Research on the extinction characteristics of aggregates mainly relies on the build of the aggregation model. At present, there are many aggregation models[13,14] available for the aggregation of spherical particles, some of which can be used for the fixedly oriented[15] and randomly oriented[16] aggregation of elliptical particles. However, there are no reports on the universal aggregation models for non-spherical particles, especially the randomly oriented aggregation model for irregularly shaped particles. The essential difficulty for the aggregation simulation of non-spherical particles lies in devising an accurate and efficient algorithm for detecting the contact between particles. Therefore, various particle models have been proposed for accurately describing the shape of the non-spherical particle, such as the multi-sphere model, super-ellipsoid model, and polyhedral model[17]. With the high contact detection efficiency and robustness, the multi-sphere model appears to be the most commonly used particle model in researches on particle conveying, material mixture, and particle deposition[18]. The multi-sphere model has potential application value in the construction of non-spherical particle aggregation (NSPA) models.

    In this work, the extinction characteristics of the non-spherical biological particle aggregates were studied through theoretical calculation and experimental verification. The aggregates of three non-spherical biological particle materials were constructed by using the NSPA simulation code. Based on materials’ reflectance spectra measured by a Fourier transform infrared spectrometer, the discrete-dipole approximation method (DDA)[19] was used to calculate the MECs of aggregates. A large smoke box experimental system was designed to validate the feasibility and effectiveness of the proposed method.

    2. Materials and Methods

    To investigate the extinction characteristics of non-spherical biological particle aggregates, three types of microbial materials, which are AN2301, BB2302, and AO2303, were prepared through the process of strain activation, shaking flask culture, large tank fermentation, centrifugation, pure water cleaning, vacuum freezing and drying, and grinding by a superfine Chinese medicine grinder[20].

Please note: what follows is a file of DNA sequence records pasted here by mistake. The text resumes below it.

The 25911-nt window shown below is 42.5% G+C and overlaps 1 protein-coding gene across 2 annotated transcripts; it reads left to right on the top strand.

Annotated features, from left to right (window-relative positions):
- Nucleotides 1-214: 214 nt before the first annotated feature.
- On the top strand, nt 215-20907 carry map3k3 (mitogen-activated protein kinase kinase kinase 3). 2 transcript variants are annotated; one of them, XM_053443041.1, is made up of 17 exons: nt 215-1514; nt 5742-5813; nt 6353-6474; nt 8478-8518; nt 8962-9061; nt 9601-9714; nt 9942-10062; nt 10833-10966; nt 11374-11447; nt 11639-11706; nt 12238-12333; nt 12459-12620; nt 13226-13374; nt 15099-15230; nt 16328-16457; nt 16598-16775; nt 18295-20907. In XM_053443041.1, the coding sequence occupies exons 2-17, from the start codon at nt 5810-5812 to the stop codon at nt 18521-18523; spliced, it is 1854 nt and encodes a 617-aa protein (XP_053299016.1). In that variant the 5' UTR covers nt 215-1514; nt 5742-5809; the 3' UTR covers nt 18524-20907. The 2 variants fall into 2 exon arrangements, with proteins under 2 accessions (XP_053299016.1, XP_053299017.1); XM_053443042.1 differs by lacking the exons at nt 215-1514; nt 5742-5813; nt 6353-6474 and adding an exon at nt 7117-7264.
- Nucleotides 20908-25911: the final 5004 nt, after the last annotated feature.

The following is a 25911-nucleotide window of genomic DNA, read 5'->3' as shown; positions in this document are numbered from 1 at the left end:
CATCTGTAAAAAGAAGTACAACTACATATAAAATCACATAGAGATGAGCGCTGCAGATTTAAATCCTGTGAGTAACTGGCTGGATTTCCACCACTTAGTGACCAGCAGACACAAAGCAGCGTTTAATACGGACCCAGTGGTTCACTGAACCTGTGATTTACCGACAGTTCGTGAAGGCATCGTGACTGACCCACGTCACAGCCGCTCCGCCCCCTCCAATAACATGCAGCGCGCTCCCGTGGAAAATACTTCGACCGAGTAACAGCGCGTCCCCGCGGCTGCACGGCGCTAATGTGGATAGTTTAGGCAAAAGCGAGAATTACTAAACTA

As shown in Fig. 1, AN2301 is pumpkin shaped, the ratio of its height to diameter is about 1∶2, and the diameter is between 3.6 and 4.2 µm. BB2302 is with a single-sided concave pancake shape, where the ratio of the thickness to the diameter is about 1∶3, the diameter is between 1.8 and 2.2 µm, and the depth of the concave surface is 0.3 µm. AO2303 is cylindrical (aspect ratio is 1.2∶1), ellipsoid (aspect ratio is 1.2∶1), and spherical, accounting for 50%, 20%, and 30% respectively, and the particle size is evenly distributed between 2.2 and 3.4 µm. The aggregates containing 10, 20, and 30 particles, respectively, were assumed to analyze the extinction characteristics.

    Scanning electron micrographs of microbial materials. (a) AN2301. (b) BB2302. (c) AO2303.

    Figure 1.Scanning electron micrographs of microbial materials. (a) AN2301. (b) BB2302. (c) AO2303.

    2.1. Randomly oriented aggregation model of non-spherical particles

    The multi-sphere model[17] was used to build the shape of the non-spherical particles, rather than simply equating them to spherical particles of equal volume. The aggregated spatial structure was constructed by using the NSPA simulation code, which realized the Monte Carlo simulation of the randomly oriented motion of non-spherical particles. In the simulation program, the randomly oriented motion of non-spherical particles in three-dimensional space is simulated through the rotation of random angles and the movement of random directions during the aggregation process of non-spherical particles, rather than the motion in a specific direction. Three hundred aggregates were generated for each of the three materials. Figure 2 partly shows the obtained aggregates with different particles number N.